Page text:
What is Linear Accelerometer Unit?

Linear accelerometer, Linear Accelerometer Unit, inertial sensor

Linear accelerometer, Linear Accelerometer Unit, abbreviated as LAU, it is an inertial sensitive element of inertial navigation, inertial guidance and control detection equipment, and its output is proportional to the acceleration of the carrier (airplane, missile, automobile, etc.) Or it has a certain functional relationship and is widely used in the guidance and control of aviation, navigation, aerospace and weapons, including: the guidance and navigation system of aircraft, the leveling system of various reference platforms and platforms, the geological prospecting, borehole survey, Building foundation and road and bridge detection systems, vehicle leveling systems, and collision avoidance systems.

Accelerometers can be divided into linear accelerometers and angular accelerometers according to different principles. Acceleration sensors are generally divided into four types: piezoelectric acceleration sensors, piezoresistive acceleration sensors, capacitive acceleration sensors, and servo acceleration sensors. There are many types of linear accelerometers, liquid floating pendulum accelerometers, flexible accelerometers, piezoelectric accelerometers, electromagnetic accelerometers, etc., electrostatic accelerometers, laser accelerometers, etc .;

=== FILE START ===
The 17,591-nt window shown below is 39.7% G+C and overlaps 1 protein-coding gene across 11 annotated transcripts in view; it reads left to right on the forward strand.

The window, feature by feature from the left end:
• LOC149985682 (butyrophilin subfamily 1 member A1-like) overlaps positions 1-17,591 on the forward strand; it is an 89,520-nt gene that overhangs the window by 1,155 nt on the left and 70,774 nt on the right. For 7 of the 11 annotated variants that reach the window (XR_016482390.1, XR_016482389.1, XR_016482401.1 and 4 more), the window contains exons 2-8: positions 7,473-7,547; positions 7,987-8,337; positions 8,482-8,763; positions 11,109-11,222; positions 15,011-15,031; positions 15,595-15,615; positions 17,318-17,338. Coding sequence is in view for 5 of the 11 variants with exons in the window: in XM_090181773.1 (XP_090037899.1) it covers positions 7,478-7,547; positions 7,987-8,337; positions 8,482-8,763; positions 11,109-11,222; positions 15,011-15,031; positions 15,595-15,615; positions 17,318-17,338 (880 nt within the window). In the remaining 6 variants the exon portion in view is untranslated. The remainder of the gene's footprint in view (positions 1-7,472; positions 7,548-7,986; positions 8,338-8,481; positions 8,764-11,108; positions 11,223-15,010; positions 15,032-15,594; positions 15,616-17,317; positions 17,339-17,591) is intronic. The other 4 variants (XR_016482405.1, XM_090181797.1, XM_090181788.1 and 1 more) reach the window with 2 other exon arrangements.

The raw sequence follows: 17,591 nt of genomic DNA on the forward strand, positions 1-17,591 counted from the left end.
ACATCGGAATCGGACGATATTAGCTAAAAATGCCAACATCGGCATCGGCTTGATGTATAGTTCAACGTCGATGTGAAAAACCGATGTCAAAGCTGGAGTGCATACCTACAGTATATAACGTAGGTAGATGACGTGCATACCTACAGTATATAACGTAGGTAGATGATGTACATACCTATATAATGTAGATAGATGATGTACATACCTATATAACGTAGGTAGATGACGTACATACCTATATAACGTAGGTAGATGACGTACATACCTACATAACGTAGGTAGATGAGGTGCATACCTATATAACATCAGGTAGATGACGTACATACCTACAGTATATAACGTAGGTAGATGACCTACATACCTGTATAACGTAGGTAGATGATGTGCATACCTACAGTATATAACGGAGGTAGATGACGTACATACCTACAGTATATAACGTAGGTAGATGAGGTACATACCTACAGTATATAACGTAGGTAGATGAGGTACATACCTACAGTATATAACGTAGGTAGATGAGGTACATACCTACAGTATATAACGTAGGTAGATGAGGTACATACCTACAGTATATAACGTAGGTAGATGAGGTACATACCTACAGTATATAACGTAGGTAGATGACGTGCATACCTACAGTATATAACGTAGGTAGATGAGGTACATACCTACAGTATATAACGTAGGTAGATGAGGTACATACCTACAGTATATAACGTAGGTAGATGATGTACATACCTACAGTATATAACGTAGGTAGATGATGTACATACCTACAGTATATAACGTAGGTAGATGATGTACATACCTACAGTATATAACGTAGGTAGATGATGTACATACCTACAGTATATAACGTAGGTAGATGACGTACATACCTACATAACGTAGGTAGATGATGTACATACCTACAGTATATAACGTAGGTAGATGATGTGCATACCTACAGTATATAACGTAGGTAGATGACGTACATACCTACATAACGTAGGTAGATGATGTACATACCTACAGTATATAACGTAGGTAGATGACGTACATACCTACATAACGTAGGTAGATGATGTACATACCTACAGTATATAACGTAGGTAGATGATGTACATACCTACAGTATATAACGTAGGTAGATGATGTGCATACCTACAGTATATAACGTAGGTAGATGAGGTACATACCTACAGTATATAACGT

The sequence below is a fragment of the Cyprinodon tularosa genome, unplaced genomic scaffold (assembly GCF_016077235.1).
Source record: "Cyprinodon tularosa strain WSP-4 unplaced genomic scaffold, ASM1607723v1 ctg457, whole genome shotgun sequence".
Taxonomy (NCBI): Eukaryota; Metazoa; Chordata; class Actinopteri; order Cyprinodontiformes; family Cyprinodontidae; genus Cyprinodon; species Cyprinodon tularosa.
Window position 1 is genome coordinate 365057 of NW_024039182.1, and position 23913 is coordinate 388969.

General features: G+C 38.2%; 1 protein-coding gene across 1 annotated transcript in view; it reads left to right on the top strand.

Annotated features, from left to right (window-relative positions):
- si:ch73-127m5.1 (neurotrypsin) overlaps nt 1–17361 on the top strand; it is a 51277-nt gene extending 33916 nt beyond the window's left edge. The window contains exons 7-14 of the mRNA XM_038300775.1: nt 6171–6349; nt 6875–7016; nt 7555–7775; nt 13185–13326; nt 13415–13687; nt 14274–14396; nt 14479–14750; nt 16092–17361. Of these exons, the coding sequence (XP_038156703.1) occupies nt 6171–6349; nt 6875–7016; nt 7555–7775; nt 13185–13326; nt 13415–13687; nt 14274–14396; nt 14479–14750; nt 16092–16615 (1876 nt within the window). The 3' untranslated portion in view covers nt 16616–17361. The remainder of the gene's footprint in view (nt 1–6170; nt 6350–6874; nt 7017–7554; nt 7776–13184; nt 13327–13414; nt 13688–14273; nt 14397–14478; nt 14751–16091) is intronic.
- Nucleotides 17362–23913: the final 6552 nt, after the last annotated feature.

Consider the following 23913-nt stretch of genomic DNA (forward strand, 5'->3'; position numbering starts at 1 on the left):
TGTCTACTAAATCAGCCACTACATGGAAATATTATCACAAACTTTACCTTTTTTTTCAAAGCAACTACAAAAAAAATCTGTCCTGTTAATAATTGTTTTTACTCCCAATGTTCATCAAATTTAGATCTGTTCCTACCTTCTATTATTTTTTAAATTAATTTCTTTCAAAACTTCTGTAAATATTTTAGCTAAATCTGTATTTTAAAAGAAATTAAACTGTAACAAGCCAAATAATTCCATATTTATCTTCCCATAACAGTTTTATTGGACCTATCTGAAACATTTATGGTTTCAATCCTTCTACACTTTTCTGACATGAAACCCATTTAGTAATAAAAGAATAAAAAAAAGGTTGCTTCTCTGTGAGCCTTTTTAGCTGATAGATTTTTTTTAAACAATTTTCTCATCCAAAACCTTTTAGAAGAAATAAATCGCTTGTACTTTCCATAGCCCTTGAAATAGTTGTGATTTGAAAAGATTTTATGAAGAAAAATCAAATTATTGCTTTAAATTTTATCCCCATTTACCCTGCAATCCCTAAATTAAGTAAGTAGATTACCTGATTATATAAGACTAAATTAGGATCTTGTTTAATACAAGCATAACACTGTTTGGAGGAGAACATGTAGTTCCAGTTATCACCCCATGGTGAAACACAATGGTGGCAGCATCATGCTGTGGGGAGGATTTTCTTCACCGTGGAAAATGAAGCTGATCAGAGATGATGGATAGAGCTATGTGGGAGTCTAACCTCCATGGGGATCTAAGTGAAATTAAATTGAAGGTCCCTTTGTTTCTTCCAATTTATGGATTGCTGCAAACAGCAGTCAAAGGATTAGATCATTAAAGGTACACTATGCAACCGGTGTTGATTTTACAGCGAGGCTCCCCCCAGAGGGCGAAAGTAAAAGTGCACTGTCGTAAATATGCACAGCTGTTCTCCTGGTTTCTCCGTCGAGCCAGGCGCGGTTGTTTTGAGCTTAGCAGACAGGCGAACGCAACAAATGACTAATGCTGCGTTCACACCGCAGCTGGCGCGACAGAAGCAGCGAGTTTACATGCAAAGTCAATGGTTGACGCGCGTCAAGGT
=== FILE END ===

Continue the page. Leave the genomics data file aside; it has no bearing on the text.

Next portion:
Future trends:

(1) Force-balance pendulum accelerometers occupy almost the entire market of high-accuracy accelerometers. Improve the performance of liquid pendulum, flexible pendulum and quartz pendulum accelerometers to meet the demand for high-accuracy accelerometers.

(2) Due to the urgent requirements of digital output and large dynamic range and high resolution, the development of quartz vibrating beam accelerometers is very rapid.

(3) Micromechanical accelerometers have the advantages of low cost, high reliability, small size, light weight, and mass production. They have huge potential in military and civilian applications and are an important direction for the development of accelerometers.

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